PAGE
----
EN500, F/O Irving F. Kennedy, No. 249 Squadron, Qrendi, Malta, July 1943
Irving Farmer Kennedy, an ace with 10 aerial victories complemented by five shared and one probable,
was born in Cumberland, Ontario on February 4, 1922.
He joined the RCAF in October 1940 and on completion
of training, he was posted to the UK as a sergeant in
August 1941. After training with No. 55 OTU, he became
a member of No. 263 Sqn, flying Whirlwinds. On June
14, he was posted to No. 421 Sqn but left for Malta on
October 22, 1942. He joined No. 249 Squadron there on
December 15, 1942. His first victim was a Ju 52/3m,
shot down on February 7, 1943. He continued to see
success against Ju 88s and Ju 52/3ms. His first victory over an enemy fighter came on June 10, 1943,
when he shot down a Bf 109G and shared one C.202.
He was posted to No. 111 Sqn on July 30, 1943, based in
Sicily. “Hap” Kennedy´s first tour of duty ended in January 1944, and his second started on June 15, of the
same year, when he was posted to No. 401 Sqn. He
became its commanding officer on July 3, achieving
his last two victories, before being shot down by Flak
near Dreux on July 28. He bailed out, avoided capture, and reached Allied lines on August 24 but he did
not return to combat. Instead, he returned to Canada,
where he joined No. 124 Sqn RCAF. He was discharged
in February 1945 and resumed his education. He graduated in medicine and practiced for 37 years. “Hap”
Kennedy passed away on January 6, 2011. His Spitfire
EN500 was among those finished in Dark Mediterranean Blue and Medium Sea Grey colors, which were
better suited to fighting over water.
BS240, W/Cdr Richard Milne, CO of Biggin Hill Wing, Biggin Hill,
United Kingdom, January - March 1943
A pre-war pilot, “Dickie” Milne achieved the status
of ace during the Battle of Britain, while with No.
151 Sqn. In mid-1941, Milne was transferred to No. 92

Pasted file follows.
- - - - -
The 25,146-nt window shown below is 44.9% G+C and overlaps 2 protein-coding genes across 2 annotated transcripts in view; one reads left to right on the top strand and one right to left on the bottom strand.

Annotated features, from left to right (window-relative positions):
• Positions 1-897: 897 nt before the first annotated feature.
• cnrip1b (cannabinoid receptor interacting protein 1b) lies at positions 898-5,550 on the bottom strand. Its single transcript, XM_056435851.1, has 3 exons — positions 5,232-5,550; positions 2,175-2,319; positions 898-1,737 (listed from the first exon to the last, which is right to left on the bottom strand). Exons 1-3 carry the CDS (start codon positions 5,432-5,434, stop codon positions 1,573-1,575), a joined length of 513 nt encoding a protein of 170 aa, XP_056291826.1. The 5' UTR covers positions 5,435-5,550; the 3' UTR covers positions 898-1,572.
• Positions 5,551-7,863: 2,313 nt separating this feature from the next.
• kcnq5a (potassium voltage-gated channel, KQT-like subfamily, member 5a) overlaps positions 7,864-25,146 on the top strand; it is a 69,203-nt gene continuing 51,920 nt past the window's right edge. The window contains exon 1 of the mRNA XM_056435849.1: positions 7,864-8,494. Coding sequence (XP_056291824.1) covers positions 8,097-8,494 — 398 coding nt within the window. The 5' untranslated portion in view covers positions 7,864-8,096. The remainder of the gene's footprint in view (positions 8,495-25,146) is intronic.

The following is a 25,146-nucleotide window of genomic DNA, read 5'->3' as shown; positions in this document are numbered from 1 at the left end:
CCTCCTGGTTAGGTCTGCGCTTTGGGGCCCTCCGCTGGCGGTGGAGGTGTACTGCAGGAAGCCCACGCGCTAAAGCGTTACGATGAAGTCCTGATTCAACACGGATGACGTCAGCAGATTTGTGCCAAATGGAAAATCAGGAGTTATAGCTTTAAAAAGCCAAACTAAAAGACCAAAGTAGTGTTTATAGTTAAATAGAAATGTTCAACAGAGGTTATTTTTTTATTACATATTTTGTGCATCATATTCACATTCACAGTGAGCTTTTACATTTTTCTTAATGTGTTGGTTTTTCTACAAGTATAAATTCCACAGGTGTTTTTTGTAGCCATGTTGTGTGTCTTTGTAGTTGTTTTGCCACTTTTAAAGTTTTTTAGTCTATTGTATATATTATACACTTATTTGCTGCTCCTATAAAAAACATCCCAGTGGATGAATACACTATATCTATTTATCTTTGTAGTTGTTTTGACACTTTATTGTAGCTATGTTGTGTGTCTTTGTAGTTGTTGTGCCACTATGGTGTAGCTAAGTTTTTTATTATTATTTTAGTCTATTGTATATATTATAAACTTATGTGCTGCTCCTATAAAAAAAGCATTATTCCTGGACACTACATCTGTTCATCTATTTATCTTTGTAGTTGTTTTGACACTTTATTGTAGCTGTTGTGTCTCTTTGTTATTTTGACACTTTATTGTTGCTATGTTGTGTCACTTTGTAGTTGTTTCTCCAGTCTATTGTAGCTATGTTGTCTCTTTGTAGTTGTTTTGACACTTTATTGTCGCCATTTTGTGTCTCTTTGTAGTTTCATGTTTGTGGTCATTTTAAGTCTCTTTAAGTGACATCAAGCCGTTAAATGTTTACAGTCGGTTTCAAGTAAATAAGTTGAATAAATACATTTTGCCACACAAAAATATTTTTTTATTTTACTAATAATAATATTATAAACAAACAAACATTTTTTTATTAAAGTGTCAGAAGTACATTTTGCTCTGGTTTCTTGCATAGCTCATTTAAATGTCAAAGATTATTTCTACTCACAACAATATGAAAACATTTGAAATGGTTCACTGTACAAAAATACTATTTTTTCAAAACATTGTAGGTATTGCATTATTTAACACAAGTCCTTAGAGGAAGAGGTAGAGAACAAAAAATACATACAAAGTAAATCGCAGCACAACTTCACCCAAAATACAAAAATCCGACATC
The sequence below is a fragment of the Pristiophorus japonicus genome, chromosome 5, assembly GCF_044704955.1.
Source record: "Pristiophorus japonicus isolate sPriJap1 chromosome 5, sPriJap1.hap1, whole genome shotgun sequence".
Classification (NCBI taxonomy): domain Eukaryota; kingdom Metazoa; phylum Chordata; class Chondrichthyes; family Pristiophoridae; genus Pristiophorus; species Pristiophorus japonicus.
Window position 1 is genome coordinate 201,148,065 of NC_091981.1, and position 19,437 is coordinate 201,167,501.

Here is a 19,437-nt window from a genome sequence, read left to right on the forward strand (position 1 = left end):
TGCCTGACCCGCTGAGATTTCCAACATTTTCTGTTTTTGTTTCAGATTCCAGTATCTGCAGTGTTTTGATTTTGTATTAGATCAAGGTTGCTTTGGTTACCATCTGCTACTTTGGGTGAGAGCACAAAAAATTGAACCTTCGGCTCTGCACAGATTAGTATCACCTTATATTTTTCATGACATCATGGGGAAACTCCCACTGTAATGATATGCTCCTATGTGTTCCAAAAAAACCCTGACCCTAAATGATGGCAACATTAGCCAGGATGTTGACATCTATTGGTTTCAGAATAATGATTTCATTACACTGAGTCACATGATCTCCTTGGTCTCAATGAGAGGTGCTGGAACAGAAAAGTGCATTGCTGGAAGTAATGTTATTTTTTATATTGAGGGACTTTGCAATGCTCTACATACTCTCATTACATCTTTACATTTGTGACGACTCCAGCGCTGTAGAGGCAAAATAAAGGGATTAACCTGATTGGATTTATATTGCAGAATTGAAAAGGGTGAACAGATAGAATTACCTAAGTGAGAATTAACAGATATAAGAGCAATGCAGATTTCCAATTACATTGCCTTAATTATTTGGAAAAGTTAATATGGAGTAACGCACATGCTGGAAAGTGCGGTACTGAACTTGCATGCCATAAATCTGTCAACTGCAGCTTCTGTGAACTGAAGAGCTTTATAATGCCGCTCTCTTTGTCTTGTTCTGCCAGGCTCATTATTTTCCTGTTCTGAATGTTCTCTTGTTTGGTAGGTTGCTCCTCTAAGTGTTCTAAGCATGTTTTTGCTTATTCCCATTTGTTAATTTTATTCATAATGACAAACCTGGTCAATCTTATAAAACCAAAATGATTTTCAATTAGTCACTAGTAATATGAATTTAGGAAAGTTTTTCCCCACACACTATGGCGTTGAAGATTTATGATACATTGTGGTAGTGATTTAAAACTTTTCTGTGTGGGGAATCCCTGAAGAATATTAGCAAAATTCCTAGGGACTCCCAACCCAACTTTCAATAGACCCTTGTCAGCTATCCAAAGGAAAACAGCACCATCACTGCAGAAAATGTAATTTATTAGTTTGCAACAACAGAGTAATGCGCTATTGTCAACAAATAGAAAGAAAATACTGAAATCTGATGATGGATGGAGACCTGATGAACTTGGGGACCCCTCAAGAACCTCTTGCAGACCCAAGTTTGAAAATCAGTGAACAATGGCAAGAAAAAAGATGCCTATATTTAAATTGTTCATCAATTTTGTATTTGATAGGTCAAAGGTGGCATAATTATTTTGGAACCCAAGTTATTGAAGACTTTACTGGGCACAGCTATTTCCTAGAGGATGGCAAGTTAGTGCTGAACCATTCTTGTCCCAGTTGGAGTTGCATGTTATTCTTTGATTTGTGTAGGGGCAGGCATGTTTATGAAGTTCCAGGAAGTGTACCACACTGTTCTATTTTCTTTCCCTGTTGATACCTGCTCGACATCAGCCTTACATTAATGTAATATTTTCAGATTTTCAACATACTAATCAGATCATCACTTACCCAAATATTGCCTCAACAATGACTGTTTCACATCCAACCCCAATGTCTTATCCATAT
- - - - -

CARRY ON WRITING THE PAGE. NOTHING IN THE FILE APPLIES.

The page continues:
Squadron at Biggin Hill, first as A Flight Leader, later
taking command of the entire squadron. On January 19, 1942, he took over command of No. 222 Sqn at
North Weald, holding the post until the completion of
his tour of duty in May. At the beginning of January
1943, he was given leadership over the elite unit at
Biggen Hill. He was given use of Spitfire BS240 as his
personal aircraft, which briefly served with No. 340
(French) Squadron, coded GW-G. As a reminder of this
service, the Spitfire retained the Cross of Lorraine
below the windscreen, while the Wing Commander
marking was carried on the main fuel tank cover.
Although BS240 had not served very long, it carried
signs of non-standard repair and touch-up, such as
the natural metal replacement canopy. Milne fell into
his role function admirably, and he had claimed the
destruction of an Fw 190 and an Bf 109 by January 20.
He regularly led his Biggin Hill Wing in BS240 until
March 14, when, after having downed an Fw 190 (his
15th victory), “Dickie” was shot down by an II./JG 26
Fw 190A-4 over Berck-sur-Mer and was taken prisoner. After being freed in May 1945, he was released by
the RAF in 1946 as Wing Commander. During his military career, Milne shot down a total of fifteen enemy
aircraft, one probable and eleven damaged.
BS152, F/O Lorne M. Cameron, No. 402 Squadron RCAF, RAF Kenley, Surrey, United Kingdom, February 1943
Lorne Maxwell Cameron enlisted in the RCAF in January 1941 and after completion of training was stationed
to the UK in September 1941. Prior to joining No. 402
Sqn in January 1942, he attended No. 53 OTU for combat
training. On February 27, the day of his 21st birthday,
Cameron scored his first victory, shooting down a Fw
190A-4 of JG 26. He flew this Spitfire serialled BS152
during that sortie and added one damaged aircraft on
March 13. After being injured on July 22, he spent some
time recuperating, returning to the unit in September
1943. After a period with No. 53 OTU, where he served
as an instructor, he returned to action with No. 401 Sqn
and took over the unit‘s commander responsibilities.
Cameron and his “boys” were tasked with numerous
anti-ground assignments and the leader really showed the others the way to do things, being credited
with some 75 vehicles and five rail locomotives destroyed. He also added five more aerial victories plus
one damaged. He was shot down by Flak over France
on July 3, 1944. He was able to hide himself for two
months before being captured but managed to escape and returned back to the UK in September 1944.
At the end of the war, he left the RCAF and served with
Auxiliary Air Force No. 402 “City of Winnipeg” Squadron, where he was promoted to the rank of Wing Commander. His Spitfire BS152 was decorated with nose
art depicting a skull in a red circle and also featured
the rather unusual deletion of the outer cannon aerodynamic fairing.